With Hollywood licking its wounds after a horrendous summer at the American box office, it’s worth flashing back to another annus horribilis in the industry – 1971, when movie attendance reached an all-time low:
In his roundup, Canby remarked that it seemed possible for a film to perform well on America’s coasts and yet die in its heartland, pointing out that most of the stylish alternative pictures made in the wake of Easy Rider, such as the James Taylor film Two-Lane Blacktop and Drive, He Said, had actually flopped. The movie industry had looked at the grosses, written off its flirtation with the hippies, and gone back to making movies that reflected the concerns of middle-aged Americans. It would be the Christmas of Fiddler on the Roof, Diamonds Are Forever, and Willie Wonka & the Chocolate Factory.
In 1971 cinema attendance was at an all-time low. From $78 million a week in 1946, admissions had slumped to less than $16 million in 1971. The studios were hemorrhaging cash.
The movie industry was at a crossroads in the early 1970s. The industry had only recently dropped the Hays Code, which was Hollywood’s attempt at self-censorship, which had begun during the New Deal 1930s, in fear of government-mandated censorship. Its demise in 1968 resulted in a series of films in which violence, graphic sex, graphic language, and in the case of Easy Rider, graphically bad hippie grooming and hygiene. These films – some of which are revered now as classics – had alienated many non-coastal elite moviegoers, who wondered what happened to the lush, ingratiating big budget films of just a few years prior, such as the Sound of Music and Dr. Zhivago.
But as Rob Long has mentioned a few times in his academic lectures, and I believe once or twice in the Ricochet “GLoP” podcasts, there was another factor as well. For a variety of reasons, after World War II, an increasing number of Americans fled big cities for the suburbs, but cinema construction in the hinterlands had not caught up to the urban outflow in the 1960s and early 1970s. By the 1970s, rising crime had made family trips to the big city just to see a movie a less than appealing proposition, especially given the content to choose from. (“Honey, should we take kids to see A Clockwork Orange, or Last Tango in Paris?”) Once a sufficient number of multiplex theaters were built in the suburbs, and once directors such as Steven Spielberg and George Lucas began creating family-friendly content aimed at suburban audiences, movie theater attendance began to skyrocket again. (It was no coincidence that most of the movies either directed by Spielberg or produced by him in the mid-to-late 1970s and ‘80s were set in bucolic Levittown-style settings.)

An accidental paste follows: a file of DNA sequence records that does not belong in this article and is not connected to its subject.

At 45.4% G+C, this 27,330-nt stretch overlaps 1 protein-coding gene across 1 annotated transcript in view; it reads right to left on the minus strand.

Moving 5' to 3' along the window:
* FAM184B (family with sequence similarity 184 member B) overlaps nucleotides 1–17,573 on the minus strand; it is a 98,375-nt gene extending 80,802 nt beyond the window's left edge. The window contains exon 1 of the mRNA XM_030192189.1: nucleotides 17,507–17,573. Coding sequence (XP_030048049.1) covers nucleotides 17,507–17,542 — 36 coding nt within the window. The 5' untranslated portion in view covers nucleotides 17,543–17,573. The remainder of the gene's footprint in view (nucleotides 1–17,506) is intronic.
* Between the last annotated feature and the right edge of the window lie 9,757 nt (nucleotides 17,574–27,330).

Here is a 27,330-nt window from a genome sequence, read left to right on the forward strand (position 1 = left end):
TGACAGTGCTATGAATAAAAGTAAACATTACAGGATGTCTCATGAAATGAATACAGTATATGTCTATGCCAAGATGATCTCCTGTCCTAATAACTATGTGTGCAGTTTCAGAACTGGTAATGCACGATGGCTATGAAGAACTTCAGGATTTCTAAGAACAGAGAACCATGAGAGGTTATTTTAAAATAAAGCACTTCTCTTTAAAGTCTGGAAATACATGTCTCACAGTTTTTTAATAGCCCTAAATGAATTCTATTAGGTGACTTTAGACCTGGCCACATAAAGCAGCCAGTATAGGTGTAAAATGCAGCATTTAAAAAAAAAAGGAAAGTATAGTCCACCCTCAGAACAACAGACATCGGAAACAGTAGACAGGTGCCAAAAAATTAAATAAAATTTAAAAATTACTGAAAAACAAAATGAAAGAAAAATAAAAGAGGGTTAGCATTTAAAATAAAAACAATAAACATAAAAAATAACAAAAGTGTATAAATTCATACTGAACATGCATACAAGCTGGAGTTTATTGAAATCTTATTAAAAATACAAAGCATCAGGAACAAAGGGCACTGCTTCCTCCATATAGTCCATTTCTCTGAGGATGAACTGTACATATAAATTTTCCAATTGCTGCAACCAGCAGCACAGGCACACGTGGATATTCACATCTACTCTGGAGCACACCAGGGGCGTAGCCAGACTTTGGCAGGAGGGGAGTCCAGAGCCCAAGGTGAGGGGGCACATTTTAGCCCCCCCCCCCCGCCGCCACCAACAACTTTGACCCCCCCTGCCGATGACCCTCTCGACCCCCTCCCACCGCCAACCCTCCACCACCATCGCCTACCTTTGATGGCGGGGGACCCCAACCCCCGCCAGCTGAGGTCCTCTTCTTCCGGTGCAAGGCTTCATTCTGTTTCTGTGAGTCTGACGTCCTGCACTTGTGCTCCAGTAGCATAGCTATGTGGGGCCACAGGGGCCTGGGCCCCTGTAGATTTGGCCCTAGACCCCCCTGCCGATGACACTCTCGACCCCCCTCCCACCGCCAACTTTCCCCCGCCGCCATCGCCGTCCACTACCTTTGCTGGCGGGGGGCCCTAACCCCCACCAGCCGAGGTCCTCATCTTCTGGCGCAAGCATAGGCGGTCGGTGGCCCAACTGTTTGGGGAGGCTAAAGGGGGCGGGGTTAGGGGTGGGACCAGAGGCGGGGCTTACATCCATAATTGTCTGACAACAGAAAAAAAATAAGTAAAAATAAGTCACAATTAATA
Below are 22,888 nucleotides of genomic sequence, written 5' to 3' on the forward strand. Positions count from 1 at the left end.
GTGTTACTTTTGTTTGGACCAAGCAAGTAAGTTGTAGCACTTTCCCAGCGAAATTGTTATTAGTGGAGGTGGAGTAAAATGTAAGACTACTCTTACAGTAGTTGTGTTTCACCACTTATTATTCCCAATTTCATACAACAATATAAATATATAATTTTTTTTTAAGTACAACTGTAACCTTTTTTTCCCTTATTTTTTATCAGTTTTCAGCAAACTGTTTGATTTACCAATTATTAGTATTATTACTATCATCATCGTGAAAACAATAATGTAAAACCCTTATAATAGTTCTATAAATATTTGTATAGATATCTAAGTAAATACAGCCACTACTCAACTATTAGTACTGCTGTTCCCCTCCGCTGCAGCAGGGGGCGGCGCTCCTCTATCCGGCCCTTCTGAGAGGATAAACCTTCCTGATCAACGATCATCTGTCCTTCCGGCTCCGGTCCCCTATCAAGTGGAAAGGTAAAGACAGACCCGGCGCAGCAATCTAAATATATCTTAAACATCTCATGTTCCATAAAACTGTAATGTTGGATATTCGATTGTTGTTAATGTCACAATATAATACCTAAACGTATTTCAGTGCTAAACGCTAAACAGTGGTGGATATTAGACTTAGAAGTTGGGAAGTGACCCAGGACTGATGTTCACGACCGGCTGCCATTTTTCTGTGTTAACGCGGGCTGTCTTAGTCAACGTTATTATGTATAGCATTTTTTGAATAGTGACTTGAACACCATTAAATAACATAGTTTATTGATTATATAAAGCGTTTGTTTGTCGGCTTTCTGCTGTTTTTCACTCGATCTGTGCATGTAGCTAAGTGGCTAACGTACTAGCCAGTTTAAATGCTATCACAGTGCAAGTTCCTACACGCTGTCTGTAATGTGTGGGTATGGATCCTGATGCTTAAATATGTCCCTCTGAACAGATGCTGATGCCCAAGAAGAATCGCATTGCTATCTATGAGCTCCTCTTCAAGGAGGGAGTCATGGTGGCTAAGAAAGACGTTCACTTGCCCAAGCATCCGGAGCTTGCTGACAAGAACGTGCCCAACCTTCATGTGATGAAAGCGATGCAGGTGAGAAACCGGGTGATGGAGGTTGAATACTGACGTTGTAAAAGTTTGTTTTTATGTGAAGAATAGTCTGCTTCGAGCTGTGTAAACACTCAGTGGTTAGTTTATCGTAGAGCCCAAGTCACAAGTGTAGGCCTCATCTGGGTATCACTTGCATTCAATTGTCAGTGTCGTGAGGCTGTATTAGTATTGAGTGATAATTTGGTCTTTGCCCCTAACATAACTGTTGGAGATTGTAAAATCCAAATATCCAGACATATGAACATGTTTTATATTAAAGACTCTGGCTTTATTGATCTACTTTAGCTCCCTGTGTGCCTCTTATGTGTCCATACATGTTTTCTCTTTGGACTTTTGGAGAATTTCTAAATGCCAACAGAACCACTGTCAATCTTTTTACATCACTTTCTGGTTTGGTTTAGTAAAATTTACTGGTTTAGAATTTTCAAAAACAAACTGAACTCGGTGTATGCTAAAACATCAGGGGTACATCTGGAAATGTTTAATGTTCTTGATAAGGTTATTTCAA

All of the preceding though, was before the movie budget arms race had gone completely into overdrive, beginning, arguably, with James Cameron’s Terminator 2 sequel and Titanic. Movies with ginormous budgets need as many safety valves as possible to reduce their risk, which means sequels and franchises — plus the overseas markets. Aiming at this marketplace means a dumbing down of movies, replacing interesting and sophisticated language with numbing CGI passages, and in the case of the Chinese market, it means censorship.
Hollywood was able to learn from its mistakes in the late 1960s and early 1970s, and had quite a run once again producing audience-pleasing movies from the mid-1970s until the industry once again lost its way, beginning with the massive cognitive dissonance that 9/11 caused the left in general. Coupled with the left’s ever-increasing obsession with identity politics, which in recent years led to disastrous decisions such as Sony greenlighting “Lady Ghostbusters” and its suicidal marketing campaign. The Twitter storm that “Lady Ghostbusters” launched, followed by the industry’s anti-Trump meltdown this year, pits Hollywood against millions of their potential customers. This doesn’t sound like a recipe for recovery any time soon. But as someone who used to enjoy going to the movies, I’d be happy to wrong.